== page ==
Inducted: October 29, 2003
This was at a time when black young people were barred from participation in many sports and recreational projects in the larger community. Mr. Prince’s response to that unpleasant reality was to develop activities that would give North Buxton and Raleigh Township young black people parallel opportunities.
Mr. Prince was born in Raleigh Township in 1908, one of four children of Thomas and Julia Prince. He attended the North Buxton School, S.S. 13, Raleigh Township. Opportunities for additional education were limited at that time.
He farmed on Concession 8, Raleigh Township, and at one time, kept dairy cows to provide his neighbours with milk, long before an Ontario Milk Producers’ Marketing Board came into being.
After his marriage to Erma Henderson, their home became a centre for community activities. He organized a Drama Club, and used the money raised by the Club’s productions to acquire a Community Hall in 1930.
He attended the Chatham Vocational School at night to learn more about carpentry and other practical crafts, knowledge he passed on to anyone in the community who was interested.
The Farmers’ Club he initiated and supported was a small-scale co-operative. The Club bought fertilizer, seed, coal and other necessities in bulk at wholesale prices and passed on the savings to farmers, many of them living on a stark subsistence basis, through the Depression and war years.
The Tyro Boys’ Club that he organized in 1957, provided young men with the opportunity to learn more about handicrafts and games.
He had the drive and soul of an entrepreneur, long before that word became a popular part of the English language.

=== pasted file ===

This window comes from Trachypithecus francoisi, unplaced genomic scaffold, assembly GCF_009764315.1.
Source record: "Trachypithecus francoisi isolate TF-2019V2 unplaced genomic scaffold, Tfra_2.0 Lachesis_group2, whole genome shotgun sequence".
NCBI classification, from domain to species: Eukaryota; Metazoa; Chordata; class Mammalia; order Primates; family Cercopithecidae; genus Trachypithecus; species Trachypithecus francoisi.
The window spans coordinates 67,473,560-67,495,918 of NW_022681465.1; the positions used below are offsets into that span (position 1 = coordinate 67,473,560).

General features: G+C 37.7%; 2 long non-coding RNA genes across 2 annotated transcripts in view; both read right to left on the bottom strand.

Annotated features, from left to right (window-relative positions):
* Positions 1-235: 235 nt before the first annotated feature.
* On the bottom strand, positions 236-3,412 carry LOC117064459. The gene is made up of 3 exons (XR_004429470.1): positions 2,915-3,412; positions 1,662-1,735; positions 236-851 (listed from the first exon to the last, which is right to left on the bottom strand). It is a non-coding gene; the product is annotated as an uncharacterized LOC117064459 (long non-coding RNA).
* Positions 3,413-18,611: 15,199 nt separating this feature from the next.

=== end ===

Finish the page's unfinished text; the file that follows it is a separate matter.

In 1966/67, both before and after Raleigh Township Council decided to direct the municipality’s Centennial funds to a North Buxton Museum, Mr. Prince was an enthusiastic supporter. He headed the construction crew that built the first phase of the museum in 1966. The Museum has since been expanded, and as the Buxton National Historic Site and Museum, has attracted visitors interested in black history and the underground railroad from all parts of Canada, from Nova Scotia to British Columbia, from many States, and from South Africa, England and Holland.
Mr. Prince was an active member of the B.M.E. Church.
The Princes had two children, Jerry (Audrey), who lives on the family farm; and Cora (Lyle) Travis, of London. There are six grandchildren.
Mr. Prince is remembered best for his dynamic approach to life. One person recalled, “He didn’t think that anything was impossible! He cared about the community deeply, and he worked for it. He couldn’t see any reason that North Buxton should not have everything that the rest of Canada had!”
He was, according to his son, Jerry, “a very good father”. Others in the community remember him as a catalyst for positive change. He was “full of ideas”, and “a strong minded person”. “He had a great personality, and could work with people of all ages!”